One of my female Ruby-Throated Hummingbirds guarding her nectar source, waiting for another hummer to fly in so she can ambush them!
Here in the Northeast, the beginning of May marks the return of my amazing hummingbirds from their South American winter homes. They fly incredible non-stop distances to reach North America in time for their breeding season.
I make sure my nectar feeders are in the same place they were last year, because hummingbirds remember their food sources.
Attracting hummers that may be passing by is easy if you remember to add red signposts for them to spot, like this easy grapevine nectar feeder wreath.
Male Ruby-Throated Hummingbird enjoying the white double blossoms of my Rose of Sharon bush. Lots of hummers visit all day long when it is in bloom in August.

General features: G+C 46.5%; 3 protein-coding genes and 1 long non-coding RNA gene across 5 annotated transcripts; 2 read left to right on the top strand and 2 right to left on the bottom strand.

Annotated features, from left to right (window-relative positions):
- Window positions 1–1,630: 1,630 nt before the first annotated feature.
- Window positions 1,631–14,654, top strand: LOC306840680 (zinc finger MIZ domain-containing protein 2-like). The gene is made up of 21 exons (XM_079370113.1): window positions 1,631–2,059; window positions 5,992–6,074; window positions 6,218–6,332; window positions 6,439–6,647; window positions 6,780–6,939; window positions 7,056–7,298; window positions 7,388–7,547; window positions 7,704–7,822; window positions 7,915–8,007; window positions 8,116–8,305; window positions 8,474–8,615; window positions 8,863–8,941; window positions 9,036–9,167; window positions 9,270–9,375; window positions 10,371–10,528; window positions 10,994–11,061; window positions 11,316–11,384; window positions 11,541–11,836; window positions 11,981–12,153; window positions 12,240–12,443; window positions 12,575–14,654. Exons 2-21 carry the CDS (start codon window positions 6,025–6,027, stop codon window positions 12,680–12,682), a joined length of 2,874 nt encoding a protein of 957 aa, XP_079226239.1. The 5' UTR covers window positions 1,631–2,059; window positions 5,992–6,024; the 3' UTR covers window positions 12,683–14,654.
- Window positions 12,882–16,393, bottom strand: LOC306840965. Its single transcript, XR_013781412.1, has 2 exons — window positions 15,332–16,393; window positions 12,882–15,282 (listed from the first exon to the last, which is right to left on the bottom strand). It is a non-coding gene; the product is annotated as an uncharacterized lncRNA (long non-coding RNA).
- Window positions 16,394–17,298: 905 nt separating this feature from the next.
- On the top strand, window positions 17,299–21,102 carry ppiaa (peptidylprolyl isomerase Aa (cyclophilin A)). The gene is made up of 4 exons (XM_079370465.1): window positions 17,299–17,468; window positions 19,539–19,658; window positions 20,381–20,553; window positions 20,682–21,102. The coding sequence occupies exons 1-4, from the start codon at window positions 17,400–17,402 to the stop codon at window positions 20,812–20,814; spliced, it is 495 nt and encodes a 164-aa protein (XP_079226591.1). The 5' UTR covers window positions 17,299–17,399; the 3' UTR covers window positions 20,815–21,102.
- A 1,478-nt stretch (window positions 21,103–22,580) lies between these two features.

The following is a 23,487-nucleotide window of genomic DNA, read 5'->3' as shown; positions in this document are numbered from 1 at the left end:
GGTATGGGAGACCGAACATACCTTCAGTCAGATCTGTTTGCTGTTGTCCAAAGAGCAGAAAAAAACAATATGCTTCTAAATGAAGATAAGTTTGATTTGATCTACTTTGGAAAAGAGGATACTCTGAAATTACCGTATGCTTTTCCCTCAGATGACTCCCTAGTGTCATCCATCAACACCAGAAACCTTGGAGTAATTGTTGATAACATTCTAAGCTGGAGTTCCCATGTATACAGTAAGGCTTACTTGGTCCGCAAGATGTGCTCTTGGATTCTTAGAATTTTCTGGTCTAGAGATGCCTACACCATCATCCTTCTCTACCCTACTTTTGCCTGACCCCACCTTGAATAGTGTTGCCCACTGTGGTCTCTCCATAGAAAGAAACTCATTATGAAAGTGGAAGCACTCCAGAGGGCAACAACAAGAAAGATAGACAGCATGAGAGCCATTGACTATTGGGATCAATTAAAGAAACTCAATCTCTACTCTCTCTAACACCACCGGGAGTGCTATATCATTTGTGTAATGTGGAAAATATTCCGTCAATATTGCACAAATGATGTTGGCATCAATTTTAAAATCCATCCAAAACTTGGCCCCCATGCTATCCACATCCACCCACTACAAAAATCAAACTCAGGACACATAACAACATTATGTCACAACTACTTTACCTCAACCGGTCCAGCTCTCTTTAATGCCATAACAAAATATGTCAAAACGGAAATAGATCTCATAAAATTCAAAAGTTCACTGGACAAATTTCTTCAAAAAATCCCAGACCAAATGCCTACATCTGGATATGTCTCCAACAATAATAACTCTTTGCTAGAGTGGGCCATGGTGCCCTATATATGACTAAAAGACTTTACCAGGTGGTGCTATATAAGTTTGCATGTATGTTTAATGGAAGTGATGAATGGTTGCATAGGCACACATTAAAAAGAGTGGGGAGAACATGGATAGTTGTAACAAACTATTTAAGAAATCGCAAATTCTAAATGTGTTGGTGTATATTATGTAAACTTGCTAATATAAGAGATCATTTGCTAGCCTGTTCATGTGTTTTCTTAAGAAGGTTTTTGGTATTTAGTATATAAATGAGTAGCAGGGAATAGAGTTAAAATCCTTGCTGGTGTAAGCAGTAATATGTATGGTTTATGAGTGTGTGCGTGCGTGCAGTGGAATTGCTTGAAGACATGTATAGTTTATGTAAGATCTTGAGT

Just goes to show that as long as there is some red in your yard, hummingbirds will explore all the nectar sources, no matter what color the flowers are!
This picture of a female Ruby-Throated Hummingbird dispels the myth that hummingbirds never land, perch or rest. They often sit on a small branch and watch for predators as well as other hummingbirds. Being very protective of their nectar sources, hummers are feisty and can be very combative!
They also love to land on my clothesline during a mid-summer shower, fluffing their feathers and looking skyward.
Hummingbird in silhouette against a clear blue summer sky.